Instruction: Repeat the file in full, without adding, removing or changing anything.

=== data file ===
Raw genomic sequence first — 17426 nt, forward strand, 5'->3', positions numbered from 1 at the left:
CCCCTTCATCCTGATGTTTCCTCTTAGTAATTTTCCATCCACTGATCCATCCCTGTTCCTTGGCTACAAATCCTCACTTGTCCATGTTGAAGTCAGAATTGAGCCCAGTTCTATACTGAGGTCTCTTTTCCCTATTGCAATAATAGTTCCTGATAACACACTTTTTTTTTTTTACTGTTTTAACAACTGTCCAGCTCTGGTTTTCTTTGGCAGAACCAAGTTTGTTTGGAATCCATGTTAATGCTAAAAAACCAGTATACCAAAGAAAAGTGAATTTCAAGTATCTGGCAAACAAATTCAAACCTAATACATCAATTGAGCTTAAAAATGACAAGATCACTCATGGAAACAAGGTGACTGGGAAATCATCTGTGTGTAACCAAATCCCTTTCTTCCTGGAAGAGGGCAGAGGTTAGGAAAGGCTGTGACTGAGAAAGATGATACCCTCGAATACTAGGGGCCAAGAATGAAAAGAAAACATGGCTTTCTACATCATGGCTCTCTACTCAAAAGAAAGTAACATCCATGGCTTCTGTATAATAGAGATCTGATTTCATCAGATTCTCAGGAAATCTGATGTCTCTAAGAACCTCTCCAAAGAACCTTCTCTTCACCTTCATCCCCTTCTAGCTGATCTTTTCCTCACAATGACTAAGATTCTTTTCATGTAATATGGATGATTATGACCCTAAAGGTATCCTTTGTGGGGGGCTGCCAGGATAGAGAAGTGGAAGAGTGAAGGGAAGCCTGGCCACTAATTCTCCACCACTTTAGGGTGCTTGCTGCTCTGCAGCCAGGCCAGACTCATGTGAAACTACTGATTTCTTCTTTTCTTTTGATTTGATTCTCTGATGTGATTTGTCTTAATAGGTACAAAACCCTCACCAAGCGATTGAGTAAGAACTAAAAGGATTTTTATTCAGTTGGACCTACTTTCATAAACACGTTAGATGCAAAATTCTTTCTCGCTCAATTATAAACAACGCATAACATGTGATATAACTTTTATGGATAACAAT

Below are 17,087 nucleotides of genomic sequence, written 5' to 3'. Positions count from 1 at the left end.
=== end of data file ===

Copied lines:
Raw genomic sequence first — 17426 nt, forward strand, 5'->3', positions numbered from 1 at the left:
CCCCTTCATCCTGATGTTTCCTCTTAGTAATTTTCCATCCACTGATCCATCCCTGTTCCTTGGCTACAAATCCTCACTTGTCCATGTTGAAGTCAGAATTGAGCCCAGTTCTATACTGAGGTCTCTTTTCCCTATTGCAATAATAGTTCCTGATAACACACTTTTTTTTTTTTACTGTTTTAACAACTGTCCAGCTCTGGTTTTCTTTGGCAGAACCAAGTTTGTTTGGAATCCATGTTAATGCTAAAAAACCAGTATACCAAAGAAAAGTGAATTTCAAGTATCTGGCAAACAAATTCAAACCTAATACATCAATTGAGCTTAAAAATGACAAGATCACTCATGGAAACAAGGTGACTGGGAAATCATCTGTGTGTAACCAAATCCCTTTCTTCCTGGAAGAGGGCAGAGGTTAGGAAAGGCTGTGACTGAGAAAGATGATACCCTCGAATACTAGGGGCCAAGAATGAAAAGAAAACATGGCTTTCTACATCATGGCTCTCTACTCAAAAGAAAGTAACATCCATGGCTTCTGTATAATAGAGATCTGATTTCATCAGATTCTCAGGAAATCTGATGTCTCTAAGAACCTCTCCAAAGAACCTTCTCTTCACCTTCATCCCCTTCTAGCTGATCTTTTCCTCACAATGACTAAGATTCTTTTCATGTAATATGGATGATTATGACCCTAAAGGTATCCTTTGTGGGGGGCTGCCAGGATAGAGAAGTGGAAGAGTGAAGGGAAGCCTGGCCACTAATTCTCCACCACTTTAGGGTGCTTGCTGCTCTGCAGCCAGGCCAGACTCATGTGAAACTACTGATTTCTTCTTTTCTTTTGATTTGATTCTCTGATGTGATTTGTCTTAATAGGTACAAAACCCTCACCAAGCGATTGAGTAAGAACTAAAAGGATTTTTATTCAGTTGGACCTACTTTCATAAACACGTTAGATGCAAAATTCTTTCTCGCTCAATTATAAACAACGCATAACATGTGATATAACTTTTATGGATAACAAT

Below are 17,087 nucleotides of genomic sequence, written 5' to 3'. Positions count from 1 at the left end.